Guestblogger Arthur Goldwag is the author of "Cults, Conspiracies, and Secret Societies: The Straight Scoop on Freemasons, The Illuminati, Skull and Bones, Black Helicopters, The New World Order, and many, many more" and other books.
Some of you might remember a story about a little boy and a runaway balloon that erupted in the news a few weeks back. Like Edgar Allan Poe's 1844 scoop about Monck Mason, an English balloonist who was blown off course en route to France and made landfall near Charleston, South Carolina (illustration above), the story turned out to be false in most of its particulars. There really was an aeronautist named Monck Mason, but he hadn't crossed the ocean. There really was a little boy and a UFO-shaped balloon, but… well, you know the rest.
A few days after Balloon Boy's non-event The Yes Men, professional hoaxers with a genuine political agenda, pulled off a coup when they impersonated officials from the US Chamber of Commerce and announced to the press that the Chamber had reversed its policies on global warming. I wrote about the Yes Men in Cults, Conspiracies, and Secret Societies in the context of the bizarre nineteenth century hoaxer Leo Taxil. Taxil was the pen name of Marie Joseph Gabriel Antoine Jogand-Pages (1854-1907), an ex-free thinker and a highly public convert to Catholicism who, in a series of sensational books, claimed to have discovered Palladism, a devil-worshipping Masonic sect associated with Albert Pike and the Scottish Rite. In 1897, he called a press conference in Paris and admitted that he had made the whole thing up. Not just Palladism, everything-starting with his conversion. For more than a decade, he had been telling the Catholic Church exactly what it wanted to hear, setting it up for a stupendous fall when "the most colossal hoax of modern times" was exposed. Already a prankster as a teenager, Taxil had created a panic about fictitious shark attacks in the waters off Marseilles (shark attacks remain a staple of the sensationalistic media to this day); a few years later he fed Swiss newspapers a bogus story about a sunken city beneath Lake Geneva.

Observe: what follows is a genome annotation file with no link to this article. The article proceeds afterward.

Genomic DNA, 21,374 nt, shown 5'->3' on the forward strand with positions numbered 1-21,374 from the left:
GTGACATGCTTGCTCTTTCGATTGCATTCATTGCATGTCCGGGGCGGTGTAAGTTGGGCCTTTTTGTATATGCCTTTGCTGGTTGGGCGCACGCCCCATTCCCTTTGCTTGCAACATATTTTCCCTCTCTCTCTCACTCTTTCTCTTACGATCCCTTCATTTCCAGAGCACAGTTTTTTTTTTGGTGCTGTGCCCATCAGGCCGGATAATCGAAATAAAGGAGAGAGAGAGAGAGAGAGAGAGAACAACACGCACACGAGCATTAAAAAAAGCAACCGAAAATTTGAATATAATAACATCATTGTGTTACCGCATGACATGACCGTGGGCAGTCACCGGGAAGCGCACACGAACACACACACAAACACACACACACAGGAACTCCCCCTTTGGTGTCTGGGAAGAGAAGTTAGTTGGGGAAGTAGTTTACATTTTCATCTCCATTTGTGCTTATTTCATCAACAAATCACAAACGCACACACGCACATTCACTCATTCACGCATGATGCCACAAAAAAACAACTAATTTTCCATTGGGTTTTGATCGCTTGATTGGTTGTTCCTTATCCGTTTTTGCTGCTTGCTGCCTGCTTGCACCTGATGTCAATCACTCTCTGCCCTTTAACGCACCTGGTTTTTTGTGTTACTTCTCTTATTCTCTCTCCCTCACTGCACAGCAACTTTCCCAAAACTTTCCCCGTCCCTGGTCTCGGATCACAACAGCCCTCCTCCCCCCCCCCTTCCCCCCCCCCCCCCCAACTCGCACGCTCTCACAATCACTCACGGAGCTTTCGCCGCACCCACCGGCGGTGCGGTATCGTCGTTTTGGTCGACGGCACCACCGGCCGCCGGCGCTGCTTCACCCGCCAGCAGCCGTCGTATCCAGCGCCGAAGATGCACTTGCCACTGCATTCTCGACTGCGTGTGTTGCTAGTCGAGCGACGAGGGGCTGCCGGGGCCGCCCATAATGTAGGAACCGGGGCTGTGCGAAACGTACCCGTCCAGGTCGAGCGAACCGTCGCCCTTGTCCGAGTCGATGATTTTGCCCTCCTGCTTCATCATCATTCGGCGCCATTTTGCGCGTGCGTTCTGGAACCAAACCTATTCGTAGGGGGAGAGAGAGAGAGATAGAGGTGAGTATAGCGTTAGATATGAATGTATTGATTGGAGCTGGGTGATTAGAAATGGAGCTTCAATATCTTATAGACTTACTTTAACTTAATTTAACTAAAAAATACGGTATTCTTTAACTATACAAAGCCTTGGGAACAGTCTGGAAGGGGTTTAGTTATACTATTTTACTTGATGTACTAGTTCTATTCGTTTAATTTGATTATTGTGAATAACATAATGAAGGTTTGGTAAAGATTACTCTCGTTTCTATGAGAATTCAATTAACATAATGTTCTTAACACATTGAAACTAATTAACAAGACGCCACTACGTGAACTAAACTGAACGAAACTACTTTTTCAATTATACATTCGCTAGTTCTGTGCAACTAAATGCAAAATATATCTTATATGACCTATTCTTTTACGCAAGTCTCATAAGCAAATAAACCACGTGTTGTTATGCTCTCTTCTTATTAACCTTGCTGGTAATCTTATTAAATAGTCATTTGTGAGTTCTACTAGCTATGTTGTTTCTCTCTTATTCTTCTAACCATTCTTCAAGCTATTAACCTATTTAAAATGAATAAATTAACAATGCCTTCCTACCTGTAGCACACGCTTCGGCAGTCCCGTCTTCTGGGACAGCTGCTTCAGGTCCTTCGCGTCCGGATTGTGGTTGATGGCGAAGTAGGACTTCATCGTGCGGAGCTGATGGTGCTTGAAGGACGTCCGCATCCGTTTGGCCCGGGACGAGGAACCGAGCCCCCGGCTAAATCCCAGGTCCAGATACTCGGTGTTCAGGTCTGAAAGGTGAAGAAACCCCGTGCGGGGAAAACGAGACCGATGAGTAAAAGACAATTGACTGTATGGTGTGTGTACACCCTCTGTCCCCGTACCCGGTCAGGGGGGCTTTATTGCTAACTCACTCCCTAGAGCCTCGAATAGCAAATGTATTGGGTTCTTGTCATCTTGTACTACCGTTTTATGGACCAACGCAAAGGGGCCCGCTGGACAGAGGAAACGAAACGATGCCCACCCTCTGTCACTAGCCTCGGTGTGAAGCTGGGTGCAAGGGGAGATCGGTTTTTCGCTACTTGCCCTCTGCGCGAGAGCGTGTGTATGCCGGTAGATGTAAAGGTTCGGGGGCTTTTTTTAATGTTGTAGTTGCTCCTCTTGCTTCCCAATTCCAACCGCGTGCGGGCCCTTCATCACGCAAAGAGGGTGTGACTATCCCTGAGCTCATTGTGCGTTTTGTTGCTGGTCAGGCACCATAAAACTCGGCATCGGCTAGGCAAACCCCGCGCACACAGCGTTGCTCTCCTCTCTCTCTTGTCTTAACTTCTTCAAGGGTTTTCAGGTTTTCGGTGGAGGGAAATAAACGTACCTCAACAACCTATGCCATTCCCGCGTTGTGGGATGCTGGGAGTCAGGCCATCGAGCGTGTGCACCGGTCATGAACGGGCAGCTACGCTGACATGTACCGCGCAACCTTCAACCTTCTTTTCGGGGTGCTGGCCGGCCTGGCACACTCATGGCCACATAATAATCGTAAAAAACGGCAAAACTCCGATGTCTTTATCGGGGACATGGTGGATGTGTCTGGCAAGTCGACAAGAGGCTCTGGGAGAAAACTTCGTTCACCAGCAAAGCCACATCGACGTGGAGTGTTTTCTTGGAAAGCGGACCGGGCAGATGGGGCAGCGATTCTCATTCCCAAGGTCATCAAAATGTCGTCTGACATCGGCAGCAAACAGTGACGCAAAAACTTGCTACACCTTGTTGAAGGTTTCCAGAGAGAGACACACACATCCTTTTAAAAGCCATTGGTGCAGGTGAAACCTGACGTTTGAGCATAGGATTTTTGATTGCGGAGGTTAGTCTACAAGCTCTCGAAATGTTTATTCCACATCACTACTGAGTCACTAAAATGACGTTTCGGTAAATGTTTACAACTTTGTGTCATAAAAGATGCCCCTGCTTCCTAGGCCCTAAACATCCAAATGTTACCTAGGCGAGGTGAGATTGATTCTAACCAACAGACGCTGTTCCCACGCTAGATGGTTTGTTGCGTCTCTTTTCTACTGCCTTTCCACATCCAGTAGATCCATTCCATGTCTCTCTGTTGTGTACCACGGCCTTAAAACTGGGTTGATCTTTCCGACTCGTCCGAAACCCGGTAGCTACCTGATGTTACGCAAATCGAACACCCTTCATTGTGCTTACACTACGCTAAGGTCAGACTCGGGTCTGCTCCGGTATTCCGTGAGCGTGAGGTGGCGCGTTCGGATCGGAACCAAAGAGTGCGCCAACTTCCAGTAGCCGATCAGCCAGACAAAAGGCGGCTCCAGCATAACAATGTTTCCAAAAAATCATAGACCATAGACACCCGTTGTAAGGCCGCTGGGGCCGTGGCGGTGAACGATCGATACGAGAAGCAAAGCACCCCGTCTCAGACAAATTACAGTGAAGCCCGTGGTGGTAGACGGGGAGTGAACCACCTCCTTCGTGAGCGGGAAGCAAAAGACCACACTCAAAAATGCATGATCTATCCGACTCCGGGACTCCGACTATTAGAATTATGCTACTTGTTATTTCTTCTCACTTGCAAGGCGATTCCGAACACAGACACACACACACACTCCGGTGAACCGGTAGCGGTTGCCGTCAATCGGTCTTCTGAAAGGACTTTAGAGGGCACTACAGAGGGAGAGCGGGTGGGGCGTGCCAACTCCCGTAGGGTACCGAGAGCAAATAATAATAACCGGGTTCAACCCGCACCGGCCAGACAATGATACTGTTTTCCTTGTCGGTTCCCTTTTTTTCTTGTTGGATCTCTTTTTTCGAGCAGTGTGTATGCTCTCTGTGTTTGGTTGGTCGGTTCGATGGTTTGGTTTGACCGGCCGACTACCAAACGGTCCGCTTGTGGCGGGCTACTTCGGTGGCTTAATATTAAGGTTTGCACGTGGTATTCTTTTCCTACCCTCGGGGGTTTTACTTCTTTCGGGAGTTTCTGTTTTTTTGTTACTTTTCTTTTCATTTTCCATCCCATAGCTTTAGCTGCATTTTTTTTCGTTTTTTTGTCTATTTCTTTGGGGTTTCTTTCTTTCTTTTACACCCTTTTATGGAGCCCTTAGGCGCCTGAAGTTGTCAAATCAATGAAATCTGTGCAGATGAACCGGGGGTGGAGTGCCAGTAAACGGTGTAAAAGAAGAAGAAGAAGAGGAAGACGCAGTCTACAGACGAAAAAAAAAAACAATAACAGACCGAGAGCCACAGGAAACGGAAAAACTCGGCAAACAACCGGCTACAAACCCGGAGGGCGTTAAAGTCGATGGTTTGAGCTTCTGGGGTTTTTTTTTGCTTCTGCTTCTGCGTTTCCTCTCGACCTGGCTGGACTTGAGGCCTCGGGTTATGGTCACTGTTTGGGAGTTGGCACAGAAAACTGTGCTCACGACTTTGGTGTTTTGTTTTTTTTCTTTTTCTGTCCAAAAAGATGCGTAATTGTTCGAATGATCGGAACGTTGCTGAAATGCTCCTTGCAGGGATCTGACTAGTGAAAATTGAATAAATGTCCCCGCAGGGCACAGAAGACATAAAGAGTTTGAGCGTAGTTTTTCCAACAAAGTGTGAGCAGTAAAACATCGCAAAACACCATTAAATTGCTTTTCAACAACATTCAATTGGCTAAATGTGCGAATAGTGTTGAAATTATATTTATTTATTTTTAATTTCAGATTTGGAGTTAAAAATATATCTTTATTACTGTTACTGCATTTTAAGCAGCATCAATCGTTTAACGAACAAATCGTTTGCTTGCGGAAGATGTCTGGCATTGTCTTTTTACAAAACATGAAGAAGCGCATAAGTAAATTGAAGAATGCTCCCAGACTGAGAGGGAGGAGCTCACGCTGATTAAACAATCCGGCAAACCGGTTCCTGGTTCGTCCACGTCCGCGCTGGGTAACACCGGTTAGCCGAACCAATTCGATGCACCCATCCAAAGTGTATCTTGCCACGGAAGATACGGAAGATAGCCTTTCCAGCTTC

Are there wider lessons to be gleaned from any of this, besides not believing everything you read in the newspaper (or hear on the radio, watch on TV, or read on the Web)?
Frank Rich editorialized about Balloon Boy's father in the New York Times, casting him as a desperate figure out of Nathanael West's Day of the Locust, a victim of our own Great Recession, hungrily grasping after the golden ring of wealth and fame. If West's people worshipped screen gods and goddesses, today's stage struck wannabes aspire to play themselves on TV, living out scripted versions of their own lives.
Mass communications technology and a popular culture that's almost entirely given over to marketing have conspired to devalue the coin of renown. But is that such a terrible thing? Celebrity of the sort that Falcon Heene's father wanted so badly might be vulgar and passing, but who among us hasn't longed to rise above our station, to be noticed and praised and remembered for merely existing; who hasn't longed to cheat death?